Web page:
Home care union advocates seek support

Thursday, September 10, 2009 | 6:59 p.m. CDT; updated 7:07 p.m. CDT, Thursday, September 10, 2009

JEFFERSON CITY — Former state Sen. Chuck Graham, D-Columbia, condemned a lawsuit filed by Integrity Home Care seeking to stop unionization of home-care workers.

The lawsuit, filed in July, said the union misled voters in the November election on Proposition B and the July vote among home care workers to unionize.

The proposition established the Council on Home Care Quality and allowed home-care workers to unionized by majority vote.

Graham said unionization is important to Missouri home-care workers because they provide needed help to  sick or homebound people with such activities as bathing, cooking and taking care of chores. Without the unionization, he said, these workers have little compensation and are often forced to work second jobs to support themselves, thereby diminishing the care they can provide.

Care recipient Atricia Temes of St. Louis, who suffered a stroke, said, "because of my good home-care attendant, Leroy Robinson, I can still have my independence." Because of an injunction these workers cannot unionize and individuals such as Robinson do not have health care coverage or workers compensation.

For those on Medicare or HealthNet — the Missouri Medicaid option — Graham said providing home care would be cheaper for Missouri taxpayers than the cost of care in assisted living facilities.

Integrity Home Care employs around 200 of the 1,300 eligible union voters. Its owner and president, Phil Melugin, said he hopes there will be "a revised attempt to go about the election process in a manner that is properly governed by the appropriate rules and regulations."

He also said that the November ballot election was deceptive to the voters and that they didn't understand what they were really voting on.

Graham, on the other hand, said, "there is very strong support for the ability of people who are taking care of our most vulnerable citizens in this state to be able to come together to fight for better wages."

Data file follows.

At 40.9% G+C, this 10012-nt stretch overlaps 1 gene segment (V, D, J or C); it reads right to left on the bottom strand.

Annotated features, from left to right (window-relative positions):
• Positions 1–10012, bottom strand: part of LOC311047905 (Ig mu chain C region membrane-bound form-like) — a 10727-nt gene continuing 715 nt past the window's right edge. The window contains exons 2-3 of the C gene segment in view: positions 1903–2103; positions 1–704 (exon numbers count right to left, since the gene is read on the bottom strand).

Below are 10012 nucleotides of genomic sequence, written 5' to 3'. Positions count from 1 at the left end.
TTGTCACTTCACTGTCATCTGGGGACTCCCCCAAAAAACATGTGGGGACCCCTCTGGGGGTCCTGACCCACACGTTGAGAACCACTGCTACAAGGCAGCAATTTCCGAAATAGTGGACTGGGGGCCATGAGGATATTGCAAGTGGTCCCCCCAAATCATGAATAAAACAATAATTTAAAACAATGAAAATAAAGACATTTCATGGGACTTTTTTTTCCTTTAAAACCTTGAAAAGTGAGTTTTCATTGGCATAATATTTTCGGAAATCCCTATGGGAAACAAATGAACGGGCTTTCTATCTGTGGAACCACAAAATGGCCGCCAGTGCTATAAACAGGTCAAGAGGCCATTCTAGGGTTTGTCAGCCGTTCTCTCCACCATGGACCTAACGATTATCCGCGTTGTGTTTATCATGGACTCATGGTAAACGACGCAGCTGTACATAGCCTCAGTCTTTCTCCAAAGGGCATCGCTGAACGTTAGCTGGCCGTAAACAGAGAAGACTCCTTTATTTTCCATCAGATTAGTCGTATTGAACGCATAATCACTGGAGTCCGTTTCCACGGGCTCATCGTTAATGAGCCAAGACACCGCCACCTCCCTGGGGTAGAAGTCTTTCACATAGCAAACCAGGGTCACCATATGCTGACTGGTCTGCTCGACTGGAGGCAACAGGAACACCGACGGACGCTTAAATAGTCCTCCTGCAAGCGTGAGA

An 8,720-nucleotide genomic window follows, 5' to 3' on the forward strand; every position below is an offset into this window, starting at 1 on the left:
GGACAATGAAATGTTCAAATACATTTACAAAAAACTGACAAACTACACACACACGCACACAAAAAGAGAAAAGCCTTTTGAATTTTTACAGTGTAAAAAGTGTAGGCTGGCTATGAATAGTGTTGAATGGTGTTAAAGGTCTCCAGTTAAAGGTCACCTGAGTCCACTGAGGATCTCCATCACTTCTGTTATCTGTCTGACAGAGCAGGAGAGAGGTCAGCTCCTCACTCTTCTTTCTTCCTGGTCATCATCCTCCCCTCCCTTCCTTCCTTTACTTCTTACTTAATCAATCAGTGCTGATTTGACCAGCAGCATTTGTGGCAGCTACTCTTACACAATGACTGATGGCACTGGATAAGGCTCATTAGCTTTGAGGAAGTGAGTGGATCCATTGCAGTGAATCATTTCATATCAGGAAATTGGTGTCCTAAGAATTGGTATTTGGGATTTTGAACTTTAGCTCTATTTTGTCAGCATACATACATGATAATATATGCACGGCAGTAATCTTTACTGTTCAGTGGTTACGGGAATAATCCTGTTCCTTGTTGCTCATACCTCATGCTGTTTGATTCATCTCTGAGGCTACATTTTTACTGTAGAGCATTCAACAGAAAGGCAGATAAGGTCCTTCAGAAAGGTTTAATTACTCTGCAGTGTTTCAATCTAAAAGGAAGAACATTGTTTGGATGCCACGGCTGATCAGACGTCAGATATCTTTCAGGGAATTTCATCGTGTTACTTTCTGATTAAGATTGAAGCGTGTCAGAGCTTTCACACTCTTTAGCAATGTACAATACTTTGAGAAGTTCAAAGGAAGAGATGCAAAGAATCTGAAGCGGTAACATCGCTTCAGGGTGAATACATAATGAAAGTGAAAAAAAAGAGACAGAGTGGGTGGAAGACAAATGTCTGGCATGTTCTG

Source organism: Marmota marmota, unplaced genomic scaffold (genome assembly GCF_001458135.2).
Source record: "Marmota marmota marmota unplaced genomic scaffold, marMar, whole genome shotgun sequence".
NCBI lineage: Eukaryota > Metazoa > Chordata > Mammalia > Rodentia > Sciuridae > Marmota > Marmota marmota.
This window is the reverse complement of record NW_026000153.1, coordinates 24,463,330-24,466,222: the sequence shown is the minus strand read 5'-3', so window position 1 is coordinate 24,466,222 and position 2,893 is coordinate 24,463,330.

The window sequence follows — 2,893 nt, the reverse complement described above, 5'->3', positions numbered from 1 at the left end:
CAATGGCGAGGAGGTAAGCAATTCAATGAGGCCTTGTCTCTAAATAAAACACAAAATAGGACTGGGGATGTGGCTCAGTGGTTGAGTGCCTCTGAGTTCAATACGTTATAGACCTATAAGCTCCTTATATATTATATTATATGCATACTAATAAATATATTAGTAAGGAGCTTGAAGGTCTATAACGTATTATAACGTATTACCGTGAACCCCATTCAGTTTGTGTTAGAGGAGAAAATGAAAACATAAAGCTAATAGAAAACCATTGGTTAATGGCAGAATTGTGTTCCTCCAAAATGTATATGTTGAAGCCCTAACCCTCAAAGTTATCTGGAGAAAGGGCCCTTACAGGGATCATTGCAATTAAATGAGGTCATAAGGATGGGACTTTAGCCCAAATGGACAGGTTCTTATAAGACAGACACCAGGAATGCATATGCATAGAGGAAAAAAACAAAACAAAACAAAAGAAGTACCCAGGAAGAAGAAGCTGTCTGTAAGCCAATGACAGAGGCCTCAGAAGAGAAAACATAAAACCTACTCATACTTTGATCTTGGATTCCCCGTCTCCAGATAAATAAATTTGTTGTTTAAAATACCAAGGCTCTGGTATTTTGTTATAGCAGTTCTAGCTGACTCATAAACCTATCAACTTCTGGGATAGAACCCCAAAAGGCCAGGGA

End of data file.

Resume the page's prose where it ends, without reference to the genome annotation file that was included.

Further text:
He cited the 75 percent support by Missouri voters for the proposition and the 85 percent vote in favor of unionizing in July as indicators of what the majority want.

"The system has been broken for a very long time," said disability rights advocate Bob Pund of Columbia. "It's really hard to get quality workers now because the pay is low."

According to home care advocates, having the lawsuit dropped would be the ideal situation. Melugin said, as of now, they're moving forward.

"We would much prefer that our employees not be forced into a union, but if they are forced into a union, then we want for there to be as fair a process as possible," Melugin said.

The case will go before Cole County Judge Byron Kinder on Monday.

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Charles Dudley Jr September 10, 2009 | 7:22 p.m.

The major complaint I hear on a daily basis is Home Health Care workers who do not know how to actually do their jobs. They do not know how to clean nor show alot of incentive to clean and to work.

I hear they sit around talking on their cell phones,watching TV or playing on their client's computers. That is not what their employers hire them to do.

Maybe by Unionizing this can be rectified but first you have to get the quality of employee that wants to be there and wants to do the job right.

Yes there are some dam great and fine workers in this field but they are few and very far between and often over worked and under payed.

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